For an Engineer the Boorum & Pease L21-150R might be a good choice.  It is a 150 page Laboratory Notebook (labeled as such with gold lettering on the front cover) with pre-numbered pages. 

For personal notekeeping, including my Manager Tools notes, I use Moleskine Large Harcover Notebooks.

Steve Simmons

Mark's picture
Admin Role Badge

Since it's hard to make an exact recommendation, I can make a broad one that will work for almost everyone.

I recommend moleskine notebooks.  They will work for virtually anyone in any situation.  I recommend the large size, NOT the picket size.

If you want something more upscale, perhaps with some leather (leather is widely seen among executive notebooks) there are some at Levenger that look good.  If you really want to spend way too much money, buy at Smythson (British outfitter to the queen).  That's what I use, because of the image I have to project with senior executive clients, and I'm an Anglophile.)

I have to say the Dodo pad idea shocked me when I googled it, but if you're the house artist, probably okay.  ;-) Everybody else: NO!  :-)))

Find something that says: professional.  Moleskine is a good start.



Edwin's picture

Is this notebook good enough?

A couple of years ago, I made my own notebook because I could not find what I wanted.

I made a Cornell Paper with the margins that made sense for me.  Also, I put some DISC crosses on the upper left hand corner.   I really like it. There is not too much wasted space.  I have received compliments on it :).

I got the highest grade binding at Staples (hardcover), but it does not look as good as a Moleskine.  



kima's picture
Training Badge

Love the Levenger Circa system!  And I've tried MANY systems, note cards, etc. over the years -- but I always end up coming back to circa.  The pages are interchangeable so you can easily move them around -- even different sizes.  I have a letter size folio that is my "everyday" book.  In it I put a section for my ToDo list, another for 1-1s (by person), one for my running notes log, another for project tracking.  Then I have a separate circa folder for each direct.  As my everyday book fills up I just move their oldest 1-1 notes into their individual folder and when it is time to do reviews or quarterly updates, everything for each person is in their folder.   I have a smaller circa notebook that I can take into meetings where space is an issue and when back at my desk I just move those pages into my everyday book. 

One suggestion though, is to think through your own style before spending a huge amount of money on a high end folio.  Even with Levenger, I've had several fancy ones over the years, but I always end up going back to the simple two-cover style.  Why?  Because I can fold the cover all the way back and take notes on a single page.  Can't do that with a high end folio that contains lots of pockets and doodads.  Levenger makes a leather cover that looks good but folds all the back on the circa rings so it looks good but is functional.


GlennR's picture

I've used the Moleskine Journal that Mark mentions for four or five years. Advantages: It boots up faster than a PDA or computer and it has no battery to run down. It's also extrememly portable and very professional. I walk into a meeting with a Cross pen and the Moleskine. In meetings I used the Cornell note taking system. For daily work, I write the day and the date drawing a line to separate it from the previous day. I draw a square around the names of people I meet. I do a GTD weekly review and highlight my note that I did it.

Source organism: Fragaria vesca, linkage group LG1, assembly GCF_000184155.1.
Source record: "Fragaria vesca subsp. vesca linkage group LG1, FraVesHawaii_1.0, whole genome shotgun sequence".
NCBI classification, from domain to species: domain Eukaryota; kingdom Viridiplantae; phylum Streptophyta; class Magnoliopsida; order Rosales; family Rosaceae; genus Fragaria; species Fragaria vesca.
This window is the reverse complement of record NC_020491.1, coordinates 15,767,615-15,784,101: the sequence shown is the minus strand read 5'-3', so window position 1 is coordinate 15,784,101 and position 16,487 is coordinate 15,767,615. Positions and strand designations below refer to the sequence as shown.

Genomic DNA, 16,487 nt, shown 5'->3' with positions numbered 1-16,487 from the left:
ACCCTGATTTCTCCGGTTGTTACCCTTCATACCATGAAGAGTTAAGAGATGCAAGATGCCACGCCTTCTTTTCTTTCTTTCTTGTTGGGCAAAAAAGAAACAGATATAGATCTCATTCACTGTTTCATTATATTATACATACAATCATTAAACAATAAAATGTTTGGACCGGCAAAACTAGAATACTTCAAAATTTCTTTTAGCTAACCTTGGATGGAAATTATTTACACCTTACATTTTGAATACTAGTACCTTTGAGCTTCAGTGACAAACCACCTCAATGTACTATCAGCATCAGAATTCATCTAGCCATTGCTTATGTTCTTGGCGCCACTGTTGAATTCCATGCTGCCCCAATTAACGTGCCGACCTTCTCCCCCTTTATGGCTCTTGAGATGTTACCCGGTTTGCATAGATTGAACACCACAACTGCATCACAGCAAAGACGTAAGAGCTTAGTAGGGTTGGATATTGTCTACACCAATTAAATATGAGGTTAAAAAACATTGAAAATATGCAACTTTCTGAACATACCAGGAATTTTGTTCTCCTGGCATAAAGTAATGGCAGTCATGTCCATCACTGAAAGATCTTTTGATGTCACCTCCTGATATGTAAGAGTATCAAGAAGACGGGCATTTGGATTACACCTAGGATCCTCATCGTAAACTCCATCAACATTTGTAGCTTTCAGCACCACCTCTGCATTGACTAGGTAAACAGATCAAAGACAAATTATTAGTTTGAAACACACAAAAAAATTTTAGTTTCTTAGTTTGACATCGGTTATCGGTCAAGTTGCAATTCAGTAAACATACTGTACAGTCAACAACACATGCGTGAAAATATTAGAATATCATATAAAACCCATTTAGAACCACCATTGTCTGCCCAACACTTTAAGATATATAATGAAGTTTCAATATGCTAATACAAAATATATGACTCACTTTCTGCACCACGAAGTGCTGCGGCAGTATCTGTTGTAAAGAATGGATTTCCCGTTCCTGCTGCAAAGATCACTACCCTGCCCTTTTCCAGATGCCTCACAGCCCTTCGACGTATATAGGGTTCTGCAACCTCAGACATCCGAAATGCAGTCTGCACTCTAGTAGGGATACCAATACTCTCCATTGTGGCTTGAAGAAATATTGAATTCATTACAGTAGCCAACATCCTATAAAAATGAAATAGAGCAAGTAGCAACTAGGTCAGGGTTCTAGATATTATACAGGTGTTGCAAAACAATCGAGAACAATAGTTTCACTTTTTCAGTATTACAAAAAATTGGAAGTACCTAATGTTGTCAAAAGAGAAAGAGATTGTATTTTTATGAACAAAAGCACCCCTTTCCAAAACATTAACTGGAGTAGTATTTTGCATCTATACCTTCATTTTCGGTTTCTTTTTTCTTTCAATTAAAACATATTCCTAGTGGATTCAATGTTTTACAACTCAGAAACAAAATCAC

I do not use it for O3s. I found it too much trouble to hunt back to the last visit. For those, I use regular legal pad paper.

The Moleskine has a pocket in the back. I keep a few business cards and a few post it notes for when I need to write something down and hand it to someone else.

To borrow from the beer commercials a decade or so ago: "Tastes great; less filling.

Moleskines can be bought at Barnes and Noble, Borders, and online. I think mine costs about $15USD. It usually lasts me about a year. They come in lined and unlined. I find the unlined allows me to be a little more "brainstormy" than the lined version.

ChrisH__'s picture

I found using a single notebook for everything actually complicated things, as i could never look at all the notes for a single project in one place. Also, over time you end up with a stack of notebooks

I use a regular ruled notepad that can be slid inside different folio cases depending on what i am doing - i.e. an expensive leather one for important meetings or a tougher rubber one if i am travelling.

then i use this pad for everything - meeting notes, 03s, personal stuff. new page for each set of notes.

After each meeting or once a day i input to-dos or other peoples deliverables into outlook or project software. then i tear out the pages, scan them and drop the scans into evernote with tags. Then i file the pages into cardboard folders - one for each project.

If im in the office, i can grab the folder for any one project and see all notes together.

If out of the office, i can pull up all scans of the pages in evernote on my laptop.

If away from my laptop, if can see the scans on my phone, if there is wifi.

If you write neatly enough, evernote can even search through your scanned notes to find handwritten text on certain pages.



pb1495's picture

I've been using the recommended Moleskine notebooks for some time and recently stumbled across a US-made version.  Check out (yes, for a new Detroit-based company that's making, among other things, a very nice journal that's comparable to Moleskine.  I just purchased two... prices are comparable to Moleskine (at, quality seems comparable, and I'm supporting a worthy Michigan-based effort.